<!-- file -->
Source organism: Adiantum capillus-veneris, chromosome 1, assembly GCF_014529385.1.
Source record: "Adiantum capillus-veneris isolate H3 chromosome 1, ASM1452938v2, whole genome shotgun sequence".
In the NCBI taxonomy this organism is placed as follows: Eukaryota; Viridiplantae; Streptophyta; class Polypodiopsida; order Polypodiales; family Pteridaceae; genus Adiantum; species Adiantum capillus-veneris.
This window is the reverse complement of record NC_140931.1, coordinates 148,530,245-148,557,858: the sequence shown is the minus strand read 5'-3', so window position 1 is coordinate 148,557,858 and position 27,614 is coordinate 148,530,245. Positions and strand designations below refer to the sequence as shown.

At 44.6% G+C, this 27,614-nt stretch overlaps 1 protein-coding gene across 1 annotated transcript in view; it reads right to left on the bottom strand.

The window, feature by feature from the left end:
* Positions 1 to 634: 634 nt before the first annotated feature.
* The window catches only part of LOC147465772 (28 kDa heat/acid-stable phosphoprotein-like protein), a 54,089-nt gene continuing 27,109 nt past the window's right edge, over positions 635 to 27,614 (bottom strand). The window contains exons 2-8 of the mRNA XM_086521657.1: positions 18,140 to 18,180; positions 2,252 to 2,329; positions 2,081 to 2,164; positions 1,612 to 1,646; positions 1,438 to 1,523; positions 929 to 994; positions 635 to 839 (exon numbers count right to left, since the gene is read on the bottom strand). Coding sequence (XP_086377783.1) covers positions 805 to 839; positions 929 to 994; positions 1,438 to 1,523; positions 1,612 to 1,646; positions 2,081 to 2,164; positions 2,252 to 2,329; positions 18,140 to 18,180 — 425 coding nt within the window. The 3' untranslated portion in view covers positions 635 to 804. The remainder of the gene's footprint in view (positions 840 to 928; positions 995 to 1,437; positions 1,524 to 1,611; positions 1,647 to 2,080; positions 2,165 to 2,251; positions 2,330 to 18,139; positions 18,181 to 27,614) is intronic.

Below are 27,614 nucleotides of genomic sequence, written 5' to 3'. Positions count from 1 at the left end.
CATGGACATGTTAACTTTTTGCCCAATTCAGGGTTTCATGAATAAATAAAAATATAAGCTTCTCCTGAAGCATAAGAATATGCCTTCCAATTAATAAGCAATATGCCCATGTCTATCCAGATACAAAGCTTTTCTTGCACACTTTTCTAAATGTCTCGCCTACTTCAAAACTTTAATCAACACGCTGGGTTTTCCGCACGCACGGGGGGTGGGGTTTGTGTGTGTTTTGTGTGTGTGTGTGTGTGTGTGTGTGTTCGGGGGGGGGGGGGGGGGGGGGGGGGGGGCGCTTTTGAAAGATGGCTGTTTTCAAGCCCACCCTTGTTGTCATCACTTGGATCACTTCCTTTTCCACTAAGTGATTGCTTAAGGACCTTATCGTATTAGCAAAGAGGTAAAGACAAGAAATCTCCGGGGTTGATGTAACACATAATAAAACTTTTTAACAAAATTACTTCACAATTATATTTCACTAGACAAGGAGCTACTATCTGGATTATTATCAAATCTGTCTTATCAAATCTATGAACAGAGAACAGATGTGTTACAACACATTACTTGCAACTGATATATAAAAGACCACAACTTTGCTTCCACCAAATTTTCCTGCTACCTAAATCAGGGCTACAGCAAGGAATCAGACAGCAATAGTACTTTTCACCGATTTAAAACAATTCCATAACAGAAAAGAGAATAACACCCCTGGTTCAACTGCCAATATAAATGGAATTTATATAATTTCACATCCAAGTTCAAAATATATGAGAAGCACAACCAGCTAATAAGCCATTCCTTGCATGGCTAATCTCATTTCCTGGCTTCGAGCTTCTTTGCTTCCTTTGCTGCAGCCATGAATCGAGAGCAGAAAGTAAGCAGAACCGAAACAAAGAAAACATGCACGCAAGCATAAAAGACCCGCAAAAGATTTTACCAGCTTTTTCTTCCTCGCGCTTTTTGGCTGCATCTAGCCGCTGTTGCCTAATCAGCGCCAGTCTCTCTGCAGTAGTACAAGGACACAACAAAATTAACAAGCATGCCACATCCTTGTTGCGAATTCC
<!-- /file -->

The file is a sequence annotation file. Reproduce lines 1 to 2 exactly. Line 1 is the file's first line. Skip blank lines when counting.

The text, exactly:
Source organism: Adiantum capillus-veneris, chromosome 1, assembly GCF_014529385.1.
Source record: "Adiantum capillus-veneris isolate H3 chromosome 1, ASM1452938v2, whole genome shotgun sequence".